Vernier Software and Technology
Vernier Software & Technology

Searching for Iron Ore

Figure from experiment 4 from Earth Science with Vernier

Introduction

The element iron is found in many metals you see every day. It is often combined with other elements to make very strong and rust-resistant metal alloys. To make steel, carbon is added to iron to increase its strength. Chromium can be added to iron to make stainless steel which is resistant to corrosion.

Most natural iron deposits are in the form of iron ores such as hematite and magnetite. These iron ore formations were deposited between 1.8 and 2.6 billion years ago. While they are sometimes found at the surface, many are located underground making them more difficult to find. Most iron ores are ferromagnetic, meaning they are attracted to magnets and can become magnets themselves when placed in a magnetic field. Over time, the Earth’s magnetic field has magnetized these ancient iron ore formations. This unique characteristic allows geologists to locate iron ore formations with a magnetometer, an instrument that measures magnetic field strength. As the magnetometer passes over the surface of the Earth, an iron ore formation will show up as a magnetic disturbance similar to the pattern a magnet would make. This not only locates the iron ore formation, but gives a good estimate of its size as well.

In Part I of this experiment, you will use a Magnetic Field Sensor to investigate the magnetic pattern made by a sample iron ore formation represented by a magnetized washer. In Part 2, you will use a Magnetic Field Sensor to scan a model search area for a buried iron ore formation. The buried formation will show up with a magnetic pattern similar to the sample in Part I.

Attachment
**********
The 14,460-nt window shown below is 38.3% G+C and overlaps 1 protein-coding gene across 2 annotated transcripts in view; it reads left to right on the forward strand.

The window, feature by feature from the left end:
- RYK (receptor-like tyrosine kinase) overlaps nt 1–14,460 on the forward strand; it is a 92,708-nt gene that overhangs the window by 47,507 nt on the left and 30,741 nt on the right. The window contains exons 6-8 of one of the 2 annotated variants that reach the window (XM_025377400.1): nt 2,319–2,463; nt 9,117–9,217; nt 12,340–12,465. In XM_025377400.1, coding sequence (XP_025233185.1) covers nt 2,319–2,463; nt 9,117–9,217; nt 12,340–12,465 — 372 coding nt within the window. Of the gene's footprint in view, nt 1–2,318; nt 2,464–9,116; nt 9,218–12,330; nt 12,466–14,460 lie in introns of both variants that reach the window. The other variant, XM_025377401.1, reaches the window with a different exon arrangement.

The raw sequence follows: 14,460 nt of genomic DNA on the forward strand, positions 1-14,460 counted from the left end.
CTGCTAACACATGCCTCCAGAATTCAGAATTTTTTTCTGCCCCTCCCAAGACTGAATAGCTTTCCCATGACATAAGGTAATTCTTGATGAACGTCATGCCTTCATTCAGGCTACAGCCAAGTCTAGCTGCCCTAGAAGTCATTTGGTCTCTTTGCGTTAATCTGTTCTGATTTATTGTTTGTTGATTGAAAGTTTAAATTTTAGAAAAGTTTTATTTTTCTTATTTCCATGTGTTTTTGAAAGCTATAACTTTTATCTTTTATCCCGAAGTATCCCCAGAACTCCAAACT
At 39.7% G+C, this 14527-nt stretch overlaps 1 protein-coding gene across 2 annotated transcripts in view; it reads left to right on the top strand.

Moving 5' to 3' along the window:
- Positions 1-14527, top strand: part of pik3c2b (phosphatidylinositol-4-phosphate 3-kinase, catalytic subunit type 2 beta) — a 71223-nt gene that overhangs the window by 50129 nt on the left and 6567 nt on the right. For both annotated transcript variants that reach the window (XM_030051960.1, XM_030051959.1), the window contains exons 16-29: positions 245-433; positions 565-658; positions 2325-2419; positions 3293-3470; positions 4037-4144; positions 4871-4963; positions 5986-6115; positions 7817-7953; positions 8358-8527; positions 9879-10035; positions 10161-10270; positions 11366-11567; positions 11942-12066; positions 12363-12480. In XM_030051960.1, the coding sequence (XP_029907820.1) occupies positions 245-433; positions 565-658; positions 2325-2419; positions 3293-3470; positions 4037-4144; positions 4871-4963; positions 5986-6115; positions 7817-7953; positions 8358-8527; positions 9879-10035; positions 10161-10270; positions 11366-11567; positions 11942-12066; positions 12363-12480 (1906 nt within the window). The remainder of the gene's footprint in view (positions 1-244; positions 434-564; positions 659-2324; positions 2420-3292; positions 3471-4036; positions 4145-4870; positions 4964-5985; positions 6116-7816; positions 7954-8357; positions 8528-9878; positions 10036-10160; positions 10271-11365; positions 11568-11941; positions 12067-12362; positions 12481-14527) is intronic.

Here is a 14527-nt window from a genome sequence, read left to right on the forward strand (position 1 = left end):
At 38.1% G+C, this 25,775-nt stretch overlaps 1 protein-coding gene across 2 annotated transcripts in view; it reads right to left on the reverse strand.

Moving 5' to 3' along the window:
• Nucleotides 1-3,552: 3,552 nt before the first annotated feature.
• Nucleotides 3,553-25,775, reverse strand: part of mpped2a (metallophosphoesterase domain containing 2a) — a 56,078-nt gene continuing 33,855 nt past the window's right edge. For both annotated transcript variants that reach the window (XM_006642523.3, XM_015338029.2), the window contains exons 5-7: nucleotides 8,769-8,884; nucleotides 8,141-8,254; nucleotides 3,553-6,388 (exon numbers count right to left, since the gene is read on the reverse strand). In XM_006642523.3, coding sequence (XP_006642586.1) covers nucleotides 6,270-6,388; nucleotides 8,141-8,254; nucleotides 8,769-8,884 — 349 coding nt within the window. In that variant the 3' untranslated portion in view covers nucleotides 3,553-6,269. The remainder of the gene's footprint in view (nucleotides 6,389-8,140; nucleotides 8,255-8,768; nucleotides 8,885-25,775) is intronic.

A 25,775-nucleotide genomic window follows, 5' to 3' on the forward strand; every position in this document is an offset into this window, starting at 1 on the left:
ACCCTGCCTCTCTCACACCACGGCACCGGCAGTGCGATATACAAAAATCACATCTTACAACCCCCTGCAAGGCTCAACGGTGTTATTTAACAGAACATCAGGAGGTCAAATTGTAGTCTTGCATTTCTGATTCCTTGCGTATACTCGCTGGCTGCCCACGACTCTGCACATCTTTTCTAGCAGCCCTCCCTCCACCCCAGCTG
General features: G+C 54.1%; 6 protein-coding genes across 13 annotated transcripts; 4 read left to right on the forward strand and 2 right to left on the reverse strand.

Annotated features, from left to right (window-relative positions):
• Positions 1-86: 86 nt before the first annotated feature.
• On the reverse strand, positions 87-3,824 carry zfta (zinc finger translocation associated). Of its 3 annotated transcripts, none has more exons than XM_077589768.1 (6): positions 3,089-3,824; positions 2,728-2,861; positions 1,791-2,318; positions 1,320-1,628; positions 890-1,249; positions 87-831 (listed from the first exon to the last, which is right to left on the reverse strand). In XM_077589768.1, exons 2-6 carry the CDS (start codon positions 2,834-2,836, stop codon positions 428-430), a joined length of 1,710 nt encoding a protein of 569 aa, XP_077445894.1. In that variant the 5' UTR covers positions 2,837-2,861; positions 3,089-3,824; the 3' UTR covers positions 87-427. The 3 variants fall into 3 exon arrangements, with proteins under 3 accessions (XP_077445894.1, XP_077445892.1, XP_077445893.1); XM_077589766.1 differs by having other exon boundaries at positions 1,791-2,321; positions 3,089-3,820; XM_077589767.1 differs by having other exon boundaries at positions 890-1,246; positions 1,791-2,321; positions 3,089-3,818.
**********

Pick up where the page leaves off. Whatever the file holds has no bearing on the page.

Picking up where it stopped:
Objectives

In this experiment, you will

  • Use a Magnetic Field Sensor to map the magnetic field of a sample iron ore formation.
  • Use a Magnetic Field Sensor locate a buried iron ore formation.
  • Explain your results.

Sensors and Equipment

This experiment features the following Vernier sensors and equipment.

Additional Requirements

You may also need an interface and software for data collection. What do I need for data collection?

Standards Correlations

See all standards correlations for Earth Science with Vernier »

Earth Science with Vernier

See other experiments from the lab book.

1Introduction to Data Collection
2Exploring Magnetism
3Where IS North?
4Searching for Iron Ore
5Sea Floor Spreading
6Soil pH
7Soil Salinity
8Soil and Acid Rain
9Soil Temperature
10Temperature
11pH
12Turbidity
13Total Dissolved Solids
14Water Treatment
15Salinity of Ocean Water
16Acid Rain and Its Effect on Surface Water
17Freezing of Ocean Water
18Desalination
19Mapping the Ocean Floor
20Are All Sunglasses Created Equal?
21Comparing Sunscreens
22UV Light and Clothing
23Reflection and Absorption of Light
24The Greenhouse Effect
25Land and Sea Breezes
26Relative Humidity
27Dew Point
28Wind Chill
29Seasons and Angle of Insolation
30Fossil Fuels
31Solar Homes
32Photovoltaic Cells
33Wind Power
P1Air Temperature
P2Air Temperature and Relative Humidity
P3Ground Temperature
P4Barometric Pressure
P5Measuring Particulates
P6Weather Stations

Experiment 4 from Earth Science with Vernier Lab Book

<em>Earth Science with Vernier</em> book cover

Included in the Lab Book

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